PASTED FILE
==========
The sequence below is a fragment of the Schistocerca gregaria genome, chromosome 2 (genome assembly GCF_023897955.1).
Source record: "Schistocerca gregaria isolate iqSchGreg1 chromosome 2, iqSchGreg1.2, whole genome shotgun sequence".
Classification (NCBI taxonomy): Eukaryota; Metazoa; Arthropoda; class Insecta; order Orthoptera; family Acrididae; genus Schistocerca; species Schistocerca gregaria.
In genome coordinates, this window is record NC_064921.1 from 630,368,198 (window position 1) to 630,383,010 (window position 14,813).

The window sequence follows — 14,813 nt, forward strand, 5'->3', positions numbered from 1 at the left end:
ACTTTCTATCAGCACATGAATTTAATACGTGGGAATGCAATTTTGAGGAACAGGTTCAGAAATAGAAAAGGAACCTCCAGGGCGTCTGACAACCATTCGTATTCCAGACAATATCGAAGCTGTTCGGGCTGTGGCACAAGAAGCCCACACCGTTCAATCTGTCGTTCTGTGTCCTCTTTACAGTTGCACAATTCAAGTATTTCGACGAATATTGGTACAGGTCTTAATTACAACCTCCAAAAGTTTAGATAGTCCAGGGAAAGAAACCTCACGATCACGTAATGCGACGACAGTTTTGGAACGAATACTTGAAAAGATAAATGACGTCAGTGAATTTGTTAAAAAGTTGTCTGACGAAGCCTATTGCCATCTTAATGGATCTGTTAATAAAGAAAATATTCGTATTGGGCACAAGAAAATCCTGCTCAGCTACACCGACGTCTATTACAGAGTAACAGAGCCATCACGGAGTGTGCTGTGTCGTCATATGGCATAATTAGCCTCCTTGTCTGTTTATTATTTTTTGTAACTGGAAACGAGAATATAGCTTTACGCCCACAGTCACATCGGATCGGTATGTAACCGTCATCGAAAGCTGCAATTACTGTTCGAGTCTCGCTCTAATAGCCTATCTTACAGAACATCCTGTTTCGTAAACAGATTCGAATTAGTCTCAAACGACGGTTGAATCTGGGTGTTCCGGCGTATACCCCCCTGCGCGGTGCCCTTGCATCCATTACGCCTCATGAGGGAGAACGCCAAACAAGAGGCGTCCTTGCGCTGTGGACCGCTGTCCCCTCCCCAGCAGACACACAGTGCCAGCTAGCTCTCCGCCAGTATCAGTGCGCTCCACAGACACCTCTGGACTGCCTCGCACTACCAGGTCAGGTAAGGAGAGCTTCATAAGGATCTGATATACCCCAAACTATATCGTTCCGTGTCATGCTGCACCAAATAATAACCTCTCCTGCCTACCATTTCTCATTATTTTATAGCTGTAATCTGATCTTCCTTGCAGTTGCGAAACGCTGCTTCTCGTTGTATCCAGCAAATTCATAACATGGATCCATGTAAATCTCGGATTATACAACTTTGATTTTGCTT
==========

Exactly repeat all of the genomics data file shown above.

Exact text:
The sequence below is a fragment of the Schistocerca gregaria genome, chromosome 2 (genome assembly GCF_023897955.1).
Source record: "Schistocerca gregaria isolate iqSchGreg1 chromosome 2, iqSchGreg1.2, whole genome shotgun sequence".
Classification (NCBI taxonomy): Eukaryota; Metazoa; Arthropoda; class Insecta; order Orthoptera; family Acrididae; genus Schistocerca; species Schistocerca gregaria.
In genome coordinates, this window is record NC_064921.1 from 630,368,198 (window position 1) to 630,383,010 (window position 14,813).

The window sequence follows — 14,813 nt, forward strand, 5'->3', positions numbered from 1 at the left end:
ACTTTCTATCAGCACATGAATTTAATACGTGGGAATGCAATTTTGAGGAACAGGTTCAGAAATAGAAAAGGAACCTCCAGGGCGTCTGACAACCATTCGTATTCCAGACAATATCGAAGCTGTTCGGGCTGTGGCACAAGAAGCCCACACCGTTCAATCTGTCGTTCTGTGTCCTCTTTACAGTTGCACAATTCAAGTATTTCGACGAATATTGGTACAGGTCTTAATTACAACCTCCAAAAGTTTAGATAGTCCAGGGAAAGAAACCTCACGATCACGTAATGCGACGACAGTTTTGGAACGAATACTTGAAAAGATAAATGACGTCAGTGAATTTGTTAAAAAGTTGTCTGACGAAGCCTATTGCCATCTTAATGGATCTGTTAATAAAGAAAATATTCGTATTGGGCACAAGAAAATCCTGCTCAGCTACACCGACGTCTATTACAGAGTAACAGAGCCATCACGGAGTGTGCTGTGTCGTCATATGGCATAATTAGCCTCCTTGTCTGTTTATTATTTTTTGTAACTGGAAACGAGAATATAGCTTTACGCCCACAGTCACATCGGATCGGTATGTAACCGTCATCGAAAGCTGCAATTACTGTTCGAGTCTCGCTCTAATAGCCTATCTTACAGAACATCCTGTTTCGTAAACAGATTCGAATTAGTCTCAAACGACGGTTGAATCTGGGTGTTCCGGCGTATACCCCCCTGCGCGGTGCCCTTGCATCCATTACGCCTCATGAGGGAGAACGCCAAACAAGAGGCGTCCTTGCGCTGTGGACCGCTGTCCCCTCCCCAGCAGACACACAGTGCCAGCTAGCTCTCCGCCAGTATCAGTGCGCTCCACAGACACCTCTGGACTGCCTCGCACTACCAGGTCAGGTAAGGAGAGCTTCATAAGGATCTGATATACCCCAAACTATATCGTTCCGTGTCATGCTGCACCAAATAATAACCTCTCCTGCCTACCATTTCTCATTATTTTATAGCTGTAATCTGATCTTCCTTGCAGTTGCGAAACGCTGCTTCTCGTTGTATCCAGCAAATTCATAACATGGATCCATGTAAATCTCGGATTATACAACTTTGATTTTGCTT